Saturday Stories: Snow Days

I woke up to three inches of snow this morning.  In Arizona!  In April!   This is just not right.  However, it sparked a topic for today’s Saturday Stories.  Snow has long been one of my favorite parts of Winter (though not of Spring).

(recognize this as the Avatar I use on some food sites?)

My mom grew up in a wonderful old farmhouse.  Originally it had a big porch on the front.  Before I was born, my grandfather tore off the porch, but it played a part in this first story.   Upstate New York can get some really heavy snow.  One year the drifts were so high that the snow went to the top of the porch roof.  Those top windows were those of my mom’s bedroom.  Around back the house extends back, so from an aerial view, the house looks like a big L.  All of the doors to the house were covered with snow, so Bumpa went into Mom’s room, opened one of the windows and let Mom slide down the huge drift.  He shoveled his way through the drift so they could get out through the door, but Mom has always remembered the amazing snow and the fun  it was sliding off the roof!

My childhood was spent back East in the land of snow, too.  Although I was born out West, I basically spent the first fifteen years of my life in the North East.  We lived in Rome, NY for a while.  My parents bought their first house there.  It was another old farmhouse.  Our driveway was gravel and seemed to be a mile long to my little eyes.  It was actually probably only 25 or 30 yards long.  Each winter, though, my parents and I went out to shovel it.  When I was in first grade, Dad decided to pile as much of the snow as possible in one place. Gradually, a mountain of snow emerged.  He carved stairs on one side of the pile and then told me to go get my saucer.  I spent hours and hours sliding down that hill.    When the snow started to melt, that hill stayed for weeks after the rest of the yard was clear.  That snow mountain was one of the nicest gifts my Dad  gave me.

The last snowy place I lived in as a girl was a small town on Lake Huron in Michigan.  I was colder there than in any other place I have ever lived.  The Lake Effect brought in snow and Arctic blasts brought temperatures way below zero F.  I was a teenager, so I got to experience some of more adventurous activities of winter.  I learned to cross country ski, I rode on snow mobiles and I got to go downhill skiing  my one and only time.  Now, I want you to realize, that sports and physical activity of any kind were never my forte.  I was born with flat feet that turned in and spent a long time in casts as a toddler to turn my feet straight and years in heavy corrective shoes to form an arch on my feet.  I didn’t get a pair of sneakers to wear as shoes until I was ten.  (That’s my excuse, but there was little natural ability to work with either).  So downhill skiing?  Well, it’s not like Michigan is known for its mountains.  It was more of a really large hill where they built the ski resort.  Our high school organized evening trips over to it and my friends convinced me to go along.  I should probably tell you that most of my good friends had spent time in Germany with their Air Force fathers, learning to ski on the Alps.  While I spent my entire time that night on the bunny hill, they were whooshing and swooshing down the larger slopes.   Everyone else finished and I was still stuck at the top of the bunny hill for my third run.  I slowly, oh so slowly, snowplowed down the hill, trying in vain not to go toward the trees or to fall down.  When I finally got into the lodge, my friends were gathered at tables, drinking down mugs of hot chocolate.  I never tried to ski again.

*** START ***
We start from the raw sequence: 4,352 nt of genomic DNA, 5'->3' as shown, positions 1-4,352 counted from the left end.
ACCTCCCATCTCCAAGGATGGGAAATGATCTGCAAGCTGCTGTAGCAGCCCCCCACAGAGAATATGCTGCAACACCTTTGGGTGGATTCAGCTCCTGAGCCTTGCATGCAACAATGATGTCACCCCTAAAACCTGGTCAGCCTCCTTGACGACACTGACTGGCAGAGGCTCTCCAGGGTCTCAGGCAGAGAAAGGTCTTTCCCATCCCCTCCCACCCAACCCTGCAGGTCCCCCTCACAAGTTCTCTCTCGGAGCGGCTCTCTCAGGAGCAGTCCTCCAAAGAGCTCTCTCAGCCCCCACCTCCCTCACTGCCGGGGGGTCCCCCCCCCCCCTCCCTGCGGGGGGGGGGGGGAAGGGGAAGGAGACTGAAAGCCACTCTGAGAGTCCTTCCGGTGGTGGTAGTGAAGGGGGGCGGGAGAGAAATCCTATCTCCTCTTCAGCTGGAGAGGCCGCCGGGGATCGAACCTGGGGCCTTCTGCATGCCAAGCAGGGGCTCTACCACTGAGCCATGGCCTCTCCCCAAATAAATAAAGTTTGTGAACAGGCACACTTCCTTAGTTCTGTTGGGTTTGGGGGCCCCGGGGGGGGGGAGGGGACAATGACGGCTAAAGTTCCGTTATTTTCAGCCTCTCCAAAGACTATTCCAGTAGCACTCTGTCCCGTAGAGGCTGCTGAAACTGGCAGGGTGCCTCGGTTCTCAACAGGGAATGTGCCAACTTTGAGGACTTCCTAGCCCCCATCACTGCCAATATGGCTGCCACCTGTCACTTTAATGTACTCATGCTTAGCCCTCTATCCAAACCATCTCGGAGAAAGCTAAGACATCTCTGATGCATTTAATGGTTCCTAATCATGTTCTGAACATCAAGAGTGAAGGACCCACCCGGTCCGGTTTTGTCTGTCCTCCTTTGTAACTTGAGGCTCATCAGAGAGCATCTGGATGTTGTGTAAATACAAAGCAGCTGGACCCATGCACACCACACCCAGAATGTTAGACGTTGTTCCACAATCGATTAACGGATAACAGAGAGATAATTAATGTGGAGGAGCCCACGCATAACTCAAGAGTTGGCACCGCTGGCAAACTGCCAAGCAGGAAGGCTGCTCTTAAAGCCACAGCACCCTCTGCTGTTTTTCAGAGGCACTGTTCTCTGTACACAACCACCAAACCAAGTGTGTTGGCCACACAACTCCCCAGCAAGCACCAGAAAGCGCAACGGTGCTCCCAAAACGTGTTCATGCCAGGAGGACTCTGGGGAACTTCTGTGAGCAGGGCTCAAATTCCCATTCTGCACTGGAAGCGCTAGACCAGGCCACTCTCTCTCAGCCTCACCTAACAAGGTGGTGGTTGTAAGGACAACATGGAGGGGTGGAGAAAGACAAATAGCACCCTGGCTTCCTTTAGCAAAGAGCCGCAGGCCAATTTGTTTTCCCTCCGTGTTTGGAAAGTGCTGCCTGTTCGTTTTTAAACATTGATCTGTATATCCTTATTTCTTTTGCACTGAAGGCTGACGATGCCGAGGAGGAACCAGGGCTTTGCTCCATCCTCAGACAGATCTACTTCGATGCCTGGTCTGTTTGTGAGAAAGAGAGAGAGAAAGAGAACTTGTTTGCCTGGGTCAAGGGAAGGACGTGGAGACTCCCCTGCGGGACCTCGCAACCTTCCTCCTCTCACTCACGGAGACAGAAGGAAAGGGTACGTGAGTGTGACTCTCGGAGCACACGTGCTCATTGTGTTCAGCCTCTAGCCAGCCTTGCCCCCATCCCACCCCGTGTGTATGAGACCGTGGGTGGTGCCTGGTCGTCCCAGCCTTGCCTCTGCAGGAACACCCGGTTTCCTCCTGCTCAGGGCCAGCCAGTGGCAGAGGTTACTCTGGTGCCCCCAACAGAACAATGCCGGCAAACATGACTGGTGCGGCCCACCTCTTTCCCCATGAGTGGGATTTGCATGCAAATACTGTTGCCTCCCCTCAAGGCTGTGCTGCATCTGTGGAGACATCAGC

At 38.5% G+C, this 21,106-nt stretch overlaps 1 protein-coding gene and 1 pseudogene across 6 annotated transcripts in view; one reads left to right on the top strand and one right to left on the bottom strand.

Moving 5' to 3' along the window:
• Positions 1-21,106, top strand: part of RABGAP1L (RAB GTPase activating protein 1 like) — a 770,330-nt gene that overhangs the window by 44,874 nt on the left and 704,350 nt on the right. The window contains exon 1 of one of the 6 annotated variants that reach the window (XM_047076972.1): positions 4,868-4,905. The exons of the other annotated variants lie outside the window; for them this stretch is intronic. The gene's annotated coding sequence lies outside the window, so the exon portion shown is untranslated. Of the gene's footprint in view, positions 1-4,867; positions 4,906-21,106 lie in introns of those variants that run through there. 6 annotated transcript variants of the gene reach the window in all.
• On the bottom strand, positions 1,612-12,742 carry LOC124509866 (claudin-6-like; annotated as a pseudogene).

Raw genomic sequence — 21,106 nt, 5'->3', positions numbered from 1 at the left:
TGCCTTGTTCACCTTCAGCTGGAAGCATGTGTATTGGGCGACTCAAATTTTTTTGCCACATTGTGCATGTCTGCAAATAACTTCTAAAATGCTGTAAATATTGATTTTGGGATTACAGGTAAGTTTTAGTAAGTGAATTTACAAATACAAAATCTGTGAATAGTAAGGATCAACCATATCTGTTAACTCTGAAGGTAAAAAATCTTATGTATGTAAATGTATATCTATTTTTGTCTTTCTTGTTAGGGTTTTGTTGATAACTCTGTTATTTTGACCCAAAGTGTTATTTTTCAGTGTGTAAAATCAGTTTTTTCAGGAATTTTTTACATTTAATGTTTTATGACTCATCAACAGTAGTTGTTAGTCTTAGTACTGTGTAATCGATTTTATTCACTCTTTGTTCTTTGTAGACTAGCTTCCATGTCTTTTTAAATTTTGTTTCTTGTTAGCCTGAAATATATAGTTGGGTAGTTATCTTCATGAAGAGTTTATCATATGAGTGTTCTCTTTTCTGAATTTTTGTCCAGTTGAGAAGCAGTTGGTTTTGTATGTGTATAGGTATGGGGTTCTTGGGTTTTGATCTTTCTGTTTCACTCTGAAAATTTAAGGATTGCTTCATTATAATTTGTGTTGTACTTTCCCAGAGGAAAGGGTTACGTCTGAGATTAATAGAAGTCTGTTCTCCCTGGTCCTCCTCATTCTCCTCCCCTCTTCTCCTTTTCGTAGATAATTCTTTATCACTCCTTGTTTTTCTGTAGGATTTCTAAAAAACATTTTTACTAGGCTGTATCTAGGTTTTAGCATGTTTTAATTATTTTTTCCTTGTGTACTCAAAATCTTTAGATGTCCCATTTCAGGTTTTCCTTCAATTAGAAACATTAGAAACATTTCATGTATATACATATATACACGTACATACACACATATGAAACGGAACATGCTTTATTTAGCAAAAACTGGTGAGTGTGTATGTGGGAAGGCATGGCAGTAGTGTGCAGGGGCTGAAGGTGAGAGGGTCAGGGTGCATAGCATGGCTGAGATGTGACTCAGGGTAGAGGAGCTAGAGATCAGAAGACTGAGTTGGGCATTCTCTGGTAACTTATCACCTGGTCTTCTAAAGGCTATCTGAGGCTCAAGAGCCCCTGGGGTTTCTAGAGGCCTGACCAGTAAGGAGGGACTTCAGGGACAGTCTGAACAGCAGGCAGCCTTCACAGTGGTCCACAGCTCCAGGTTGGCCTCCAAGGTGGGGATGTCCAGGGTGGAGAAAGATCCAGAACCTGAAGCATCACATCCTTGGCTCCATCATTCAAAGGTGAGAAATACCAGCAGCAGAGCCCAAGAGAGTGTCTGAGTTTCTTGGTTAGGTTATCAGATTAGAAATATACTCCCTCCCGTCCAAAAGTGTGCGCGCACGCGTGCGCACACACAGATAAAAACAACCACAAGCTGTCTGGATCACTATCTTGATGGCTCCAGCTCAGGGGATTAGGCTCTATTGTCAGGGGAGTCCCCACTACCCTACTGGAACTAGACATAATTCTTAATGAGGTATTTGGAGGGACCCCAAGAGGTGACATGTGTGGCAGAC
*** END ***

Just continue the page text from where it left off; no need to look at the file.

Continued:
At this point, I guess I should mention that skiing just doesn’t run in my family.  My mother broke her leg trying to learn to ski on a golf course in college.  She was in a full leg cast for a long time.  My husband also broke his leg trying to learn to ski as a boy.  At least he was at a first class ski resort in Washington state, though.  He can at least say he was on an actual mountain!

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